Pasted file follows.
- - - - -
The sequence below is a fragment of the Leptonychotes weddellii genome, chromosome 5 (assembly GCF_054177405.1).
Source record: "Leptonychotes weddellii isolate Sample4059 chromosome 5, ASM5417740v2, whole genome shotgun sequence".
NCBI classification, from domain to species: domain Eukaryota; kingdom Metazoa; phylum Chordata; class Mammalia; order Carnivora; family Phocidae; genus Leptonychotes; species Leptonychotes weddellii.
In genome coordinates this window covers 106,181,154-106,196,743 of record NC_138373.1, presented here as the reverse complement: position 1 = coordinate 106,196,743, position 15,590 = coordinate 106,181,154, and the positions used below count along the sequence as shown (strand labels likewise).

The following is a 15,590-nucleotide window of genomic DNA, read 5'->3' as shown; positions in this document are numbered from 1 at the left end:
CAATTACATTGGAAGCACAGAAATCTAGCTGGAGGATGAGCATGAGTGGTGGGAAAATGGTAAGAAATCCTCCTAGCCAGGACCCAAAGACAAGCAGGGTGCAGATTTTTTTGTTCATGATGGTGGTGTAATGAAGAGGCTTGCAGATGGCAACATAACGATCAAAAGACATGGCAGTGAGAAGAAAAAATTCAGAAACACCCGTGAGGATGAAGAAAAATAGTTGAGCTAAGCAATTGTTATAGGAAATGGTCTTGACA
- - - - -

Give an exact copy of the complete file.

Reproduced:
The sequence below is a fragment of the Leptonychotes weddellii genome, chromosome 5 (assembly GCF_054177405.1).
Source record: "Leptonychotes weddellii isolate Sample4059 chromosome 5, ASM5417740v2, whole genome shotgun sequence".
NCBI classification, from domain to species: domain Eukaryota; kingdom Metazoa; phylum Chordata; class Mammalia; order Carnivora; family Phocidae; genus Leptonychotes; species Leptonychotes weddellii.
In genome coordinates this window covers 106,181,154-106,196,743 of record NC_138373.1, presented here as the reverse complement: position 1 = coordinate 106,196,743, position 15,590 = coordinate 106,181,154, and the positions used below count along the sequence as shown (strand labels likewise).

The following is a 15,590-nucleotide window of genomic DNA, read 5'->3' as shown; positions in this document are numbered from 1 at the left end:
CAATTACATTGGAAGCACAGAAATCTAGCTGGAGGATGAGCATGAGTGGTGGGAAAATGGTAAGAAATCCTCCTAGCCAGGACCCAAAGACAAGCAGGGTGCAGATTTTTTTGTTCATGATGGTGGTGTAATGAAGAGGCTTGCAGATGGCAACATAACGATCAAAAGACATGGCAGTGAGAAGAAAAAATTCAGAAACACCCGTGAGGATGAAGAAAAATAGTTGAGCTAAGCAATTGTTATAGGAAATGGTCTTGACA